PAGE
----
16 - Method/Function specific to one object. Why is 'this.' needed?


#1

So heres the correct code according to this lesson within 'Introduction to Objects 1 - 16: Make Your Own Method'

//Establishing the Object
var rectangle = new Object(); 

//Setting its properties
rectangle.height = 3;
rectangle.width = 4;

//Creating Methods/Functions SPECIFIC to the object 'rectangle'.
rectangle.setHeight = function (newHeight) {
  this.height = newHeight;
};

rectangle.setWidth = function (newWidth) {
  this.width = newWidth;
};

//Calling on setHight, and setWidth, easily changing rectangle's properties
rectangle.setHeight(6);
rectangle.setWidth(8);

I am having a little trouble getting my head wrapped around the 'this.' here. Now in the previous task/lesson/exercise we established the method FIRST, and the 'this.' was placed inside the function to represent the object using it. That made sense to me because 'this.' serves as the 'X' in the function - where any object can take its place.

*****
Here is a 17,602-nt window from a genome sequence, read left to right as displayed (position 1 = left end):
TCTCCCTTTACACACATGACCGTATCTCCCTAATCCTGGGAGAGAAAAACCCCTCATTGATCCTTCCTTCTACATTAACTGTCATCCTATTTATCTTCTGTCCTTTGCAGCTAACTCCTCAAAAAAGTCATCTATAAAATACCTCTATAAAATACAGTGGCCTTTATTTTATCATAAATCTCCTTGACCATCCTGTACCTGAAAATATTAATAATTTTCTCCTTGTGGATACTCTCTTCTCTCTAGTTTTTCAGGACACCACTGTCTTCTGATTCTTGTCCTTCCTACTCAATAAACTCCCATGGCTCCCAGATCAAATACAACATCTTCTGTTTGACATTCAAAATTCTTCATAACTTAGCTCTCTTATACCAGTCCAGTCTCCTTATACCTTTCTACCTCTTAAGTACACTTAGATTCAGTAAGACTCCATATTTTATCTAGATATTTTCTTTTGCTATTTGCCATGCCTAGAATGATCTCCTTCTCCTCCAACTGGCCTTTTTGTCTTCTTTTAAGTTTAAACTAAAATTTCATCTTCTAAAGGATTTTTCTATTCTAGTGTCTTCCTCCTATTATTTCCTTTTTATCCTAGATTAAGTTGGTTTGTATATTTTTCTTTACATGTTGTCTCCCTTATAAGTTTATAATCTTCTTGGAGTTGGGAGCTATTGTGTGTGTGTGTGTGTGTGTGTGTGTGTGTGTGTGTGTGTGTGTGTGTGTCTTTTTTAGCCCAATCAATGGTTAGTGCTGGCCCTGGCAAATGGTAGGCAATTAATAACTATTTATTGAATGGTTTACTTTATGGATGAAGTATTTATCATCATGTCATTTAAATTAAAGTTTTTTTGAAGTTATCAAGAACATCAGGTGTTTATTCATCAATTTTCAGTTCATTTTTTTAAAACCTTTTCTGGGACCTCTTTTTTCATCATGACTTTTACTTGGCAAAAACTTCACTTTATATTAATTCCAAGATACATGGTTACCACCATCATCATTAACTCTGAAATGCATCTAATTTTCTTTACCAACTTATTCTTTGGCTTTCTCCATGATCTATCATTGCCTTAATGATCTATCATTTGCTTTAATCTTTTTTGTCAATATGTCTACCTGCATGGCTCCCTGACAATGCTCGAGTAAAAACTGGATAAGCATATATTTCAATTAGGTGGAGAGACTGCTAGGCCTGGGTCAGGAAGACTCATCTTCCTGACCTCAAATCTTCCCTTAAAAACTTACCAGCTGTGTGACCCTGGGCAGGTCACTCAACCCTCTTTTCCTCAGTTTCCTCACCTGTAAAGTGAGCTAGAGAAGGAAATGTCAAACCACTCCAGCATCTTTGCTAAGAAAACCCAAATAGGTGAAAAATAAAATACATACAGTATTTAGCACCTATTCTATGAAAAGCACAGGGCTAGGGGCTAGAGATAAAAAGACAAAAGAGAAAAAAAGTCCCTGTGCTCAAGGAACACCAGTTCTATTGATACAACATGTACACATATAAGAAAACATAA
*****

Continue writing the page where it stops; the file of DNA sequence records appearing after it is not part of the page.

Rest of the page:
BUT in this case, we are assigning the function to rectangle and rectangle only (Or at least thats how I see it. If this is the case - why cant we just code it like so:

//Creating Methods/Functions SPECIFIC to the object 'rectangle'.

rectangle.setHeight = function (newHeight) {
  height = newHeight;  //taking OUT 'this.'
};

rectangle.setWidth = function (newWidth) {
  width = newWidth;  //taking OUT 'this.'
};

Why do we need 'this.'? Can someone help get my head wrapped around the logic behind the 'this.'?!

Thanks in advance


#2

Because you're setting the height and width of the OBJECT that is using the function (rectangle), so when you use 'this.' it's setting the rectangle height and weight in the OBJECT to have that value. You cannot affect these values otherwise. because just saying height or width, would be seen as a class/global variable and not an object specific variable.

If that doesn't make sense I can try to explain how it's useful to have this in a program, however I believe this describes you dilemma.